Risers reduce bolt loosening by reducing overall vibrations. The softer the riser, the greater the reduction in vibrations. However, when I ride risers my bolts seem to loosen up just as much as they do without risers.

      Now for your third question. Risers do increase turning leverage, so your trucks will turn a little differently. Risers are supposed to reduce wheelbite, but with many trucks the increased leverage you have over the truck's turn keeps wheelbite occurrence at the same frequency. Here are my other observations about risers and truck performance:
      - risers make the board sound quieter, which may affect your perception of how well you're popping your tricks.
      - risers allow you to run harder bushings than you would normally run and still get the turning you would normally have had.
      - risers raise the effort needed to get your tail and nose to pop. You'll have to adjust to the higher angles required of ollies and nollies.
      - I've felt that boards with risers don't flip as quickly as boards without.
      - when risers protrude from under the baseplate, they hang up on nose and tail slides.
      - risers will warp and they might crack. You'll have to replace them about every 1-2 months if you do a lot of truck-based tricks (grinds, nose/tail/board slides, etc.)

      One more thing. Some trucks benefit from risers. I always thought Theeve trucks felt better with risers. And Venture lows behave differently but still very nice when they have risers. The behavior of Venture Lows with risers is how the Venture 5.2 highs SHOULD behave. But for street skating, a lot of trucks feel worse with risers. I would never rise a Thunder truck, nor an Ace, nor a Destructo. It just ruins the feel of the truck.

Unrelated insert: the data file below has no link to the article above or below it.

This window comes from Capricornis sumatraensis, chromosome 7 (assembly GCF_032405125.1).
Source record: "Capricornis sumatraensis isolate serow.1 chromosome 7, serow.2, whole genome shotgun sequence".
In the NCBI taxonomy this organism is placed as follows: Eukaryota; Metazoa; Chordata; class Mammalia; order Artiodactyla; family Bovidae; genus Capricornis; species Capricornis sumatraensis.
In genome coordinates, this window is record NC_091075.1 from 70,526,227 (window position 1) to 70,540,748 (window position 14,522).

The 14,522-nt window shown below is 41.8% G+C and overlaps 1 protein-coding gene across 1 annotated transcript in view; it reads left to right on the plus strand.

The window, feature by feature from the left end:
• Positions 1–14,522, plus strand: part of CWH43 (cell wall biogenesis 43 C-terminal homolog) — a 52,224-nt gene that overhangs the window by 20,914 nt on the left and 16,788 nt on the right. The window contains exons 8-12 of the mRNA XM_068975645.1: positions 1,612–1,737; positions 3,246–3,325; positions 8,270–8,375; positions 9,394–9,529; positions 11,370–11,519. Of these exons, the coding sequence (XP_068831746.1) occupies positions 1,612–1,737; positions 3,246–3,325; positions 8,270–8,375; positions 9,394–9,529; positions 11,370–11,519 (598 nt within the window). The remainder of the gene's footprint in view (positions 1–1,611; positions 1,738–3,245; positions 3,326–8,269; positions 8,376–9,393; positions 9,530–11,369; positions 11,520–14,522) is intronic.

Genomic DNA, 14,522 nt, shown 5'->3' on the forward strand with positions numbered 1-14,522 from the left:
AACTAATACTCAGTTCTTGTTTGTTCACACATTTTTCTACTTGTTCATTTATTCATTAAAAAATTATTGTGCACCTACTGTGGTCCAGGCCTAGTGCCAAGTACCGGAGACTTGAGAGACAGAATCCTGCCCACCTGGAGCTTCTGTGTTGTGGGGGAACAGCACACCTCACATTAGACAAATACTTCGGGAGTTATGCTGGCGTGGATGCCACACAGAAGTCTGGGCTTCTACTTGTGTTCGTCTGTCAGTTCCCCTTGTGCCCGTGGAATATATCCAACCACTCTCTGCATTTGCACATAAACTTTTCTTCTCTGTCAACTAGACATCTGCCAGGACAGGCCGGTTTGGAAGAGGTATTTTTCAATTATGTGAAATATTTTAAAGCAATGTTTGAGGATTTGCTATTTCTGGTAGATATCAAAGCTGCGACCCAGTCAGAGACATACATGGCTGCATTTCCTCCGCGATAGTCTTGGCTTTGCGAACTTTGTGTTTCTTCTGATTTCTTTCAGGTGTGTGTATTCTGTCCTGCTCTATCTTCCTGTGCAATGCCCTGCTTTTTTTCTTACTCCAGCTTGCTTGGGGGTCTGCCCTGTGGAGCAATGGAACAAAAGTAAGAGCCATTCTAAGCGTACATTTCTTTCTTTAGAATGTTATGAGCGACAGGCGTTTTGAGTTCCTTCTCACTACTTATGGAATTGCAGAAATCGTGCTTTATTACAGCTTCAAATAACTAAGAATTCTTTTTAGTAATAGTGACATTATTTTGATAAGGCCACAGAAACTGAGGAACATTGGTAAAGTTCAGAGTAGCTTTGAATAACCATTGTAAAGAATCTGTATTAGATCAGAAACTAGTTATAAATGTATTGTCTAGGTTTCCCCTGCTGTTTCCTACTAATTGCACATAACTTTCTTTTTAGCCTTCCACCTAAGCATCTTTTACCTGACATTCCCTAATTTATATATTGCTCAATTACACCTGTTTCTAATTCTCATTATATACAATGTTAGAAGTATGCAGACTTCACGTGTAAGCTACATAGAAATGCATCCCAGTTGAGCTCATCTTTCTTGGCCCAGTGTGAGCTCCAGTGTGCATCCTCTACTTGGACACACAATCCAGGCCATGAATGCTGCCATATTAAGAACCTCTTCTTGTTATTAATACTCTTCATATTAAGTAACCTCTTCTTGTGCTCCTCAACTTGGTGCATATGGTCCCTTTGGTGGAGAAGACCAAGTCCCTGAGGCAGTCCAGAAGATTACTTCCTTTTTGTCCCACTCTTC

2. am I right, that the Ventures low got a smaller distance between axle nut (top) and hanger (top) like the high version?
      So in compare to the hi version, the kingpin (nut) has contact with the coping while grinding, right? :/

      BUT, can you also use Bones HC Bushings with the "low" venture version? :/

    3. You are correct. The Venture lows have kingpins that make contact with the coping while grinding. You can use any standard bushings in Venture low trucks.
      But it goes further than that. All Ventures, low or high, use the same baseplate and kingpin specifications. So, you can put a Venture 5.8 hi hanger on a V5 forged baseplate from a set of 5.2 lows and everything will be fine. All Venture hangers fit all Venture baseplates.

  6. ah ok... first I thought - when you said, that the 5.25 ain't turn well etc. in the "Hi" version and the 5.25 "low" version with risers is perfect for turns etc - that the less distance between Kingpin top and hanger top is the reason for better turning... but meanwhile I think that my toughts doesn't make sense infact that the 5.8 are also "Hi" (?) and they turns (like you said) damn fine...

    man... "trucks" a complicated topic ;)

    1. I should clarify. The Venture 5.2 highs do not turn as well as the 5.8 highs. They turn a lot like the Tracker Six Tracks from the 1980s: terribly. The hanger design between 5.2 high and 5.8 high is different enough to make a difference. The Venture 5.2 lows turn really nicely with or without risers but not as nicely as 5.8 high. I think side-side leverage has a lot to do with it.